Redefining Planck Mass: Unlocking the Fundamental Quantum of the Universe
NASA Astrophysics Data System (ADS)
Laubenstein, John
2008-04-01
The large value of the Planck Mass relative to the quantum scale raises unanswered questions as to the source of mass itself. While we wait for experimental verification of the elusive Higgs boson, it may be worth recognizing that Planck Mass is not the result of rigorous mathematics -- but rather derived from an intuitive manipulation of physical constants. Recent findings reported by IWPD suggest a quantum scale Planck Mass as small as 10 (-73) kg. At this scale, the Planck Mass joins Planck Length and Time as a truly fundamental quantum entity. This presentation will provide evidence supporting the fundamental quantum nature of a dramatically smaller Planck Mass while discussing the impact of this finding on both the quantum and cosmic scale. A quantum scale Planck Mass will require an accelerating expansion of the universe at an age of 14.2 billion years. No initial conditions are imposed at the earliest Planck Time of 10 (-44) s allowing the universe to evolve as a background free field propagating at the speed of light with a local degree of freedom. This model provides the basis for a quantum theory of gravity and provides a conceptual pathway for the unification of GR and QM.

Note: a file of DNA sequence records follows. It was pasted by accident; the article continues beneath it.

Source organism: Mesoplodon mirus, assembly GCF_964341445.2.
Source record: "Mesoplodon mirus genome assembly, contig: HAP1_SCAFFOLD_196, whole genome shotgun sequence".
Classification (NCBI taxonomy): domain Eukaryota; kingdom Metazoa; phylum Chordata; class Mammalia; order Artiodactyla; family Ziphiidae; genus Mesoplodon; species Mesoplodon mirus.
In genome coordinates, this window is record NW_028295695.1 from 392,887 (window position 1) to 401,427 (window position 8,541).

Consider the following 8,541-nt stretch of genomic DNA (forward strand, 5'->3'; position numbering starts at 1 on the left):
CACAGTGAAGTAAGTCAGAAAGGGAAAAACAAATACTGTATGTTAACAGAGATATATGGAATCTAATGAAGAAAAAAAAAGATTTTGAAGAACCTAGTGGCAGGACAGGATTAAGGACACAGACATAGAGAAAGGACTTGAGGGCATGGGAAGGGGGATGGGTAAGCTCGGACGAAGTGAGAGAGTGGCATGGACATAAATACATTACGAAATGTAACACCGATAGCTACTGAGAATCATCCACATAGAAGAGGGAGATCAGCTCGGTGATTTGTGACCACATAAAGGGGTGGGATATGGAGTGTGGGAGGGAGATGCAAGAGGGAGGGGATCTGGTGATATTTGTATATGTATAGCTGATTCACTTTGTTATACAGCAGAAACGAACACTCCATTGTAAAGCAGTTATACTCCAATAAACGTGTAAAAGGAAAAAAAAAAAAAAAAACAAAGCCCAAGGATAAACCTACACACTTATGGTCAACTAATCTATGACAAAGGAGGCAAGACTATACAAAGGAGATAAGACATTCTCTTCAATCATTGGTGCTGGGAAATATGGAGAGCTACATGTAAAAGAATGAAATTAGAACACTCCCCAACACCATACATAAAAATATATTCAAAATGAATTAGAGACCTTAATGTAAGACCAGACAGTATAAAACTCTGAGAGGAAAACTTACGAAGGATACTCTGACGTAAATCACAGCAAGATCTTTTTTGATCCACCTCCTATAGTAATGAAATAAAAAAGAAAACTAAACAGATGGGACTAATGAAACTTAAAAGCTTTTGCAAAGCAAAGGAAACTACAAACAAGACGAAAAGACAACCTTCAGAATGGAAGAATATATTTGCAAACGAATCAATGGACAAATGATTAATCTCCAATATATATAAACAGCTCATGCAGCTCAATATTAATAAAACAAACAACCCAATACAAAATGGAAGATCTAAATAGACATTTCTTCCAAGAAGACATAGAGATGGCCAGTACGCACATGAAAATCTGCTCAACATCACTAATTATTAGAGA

Epigenetics: Biology's Quantum Mechanics.
Jorgensen, Richard A
2011-01-01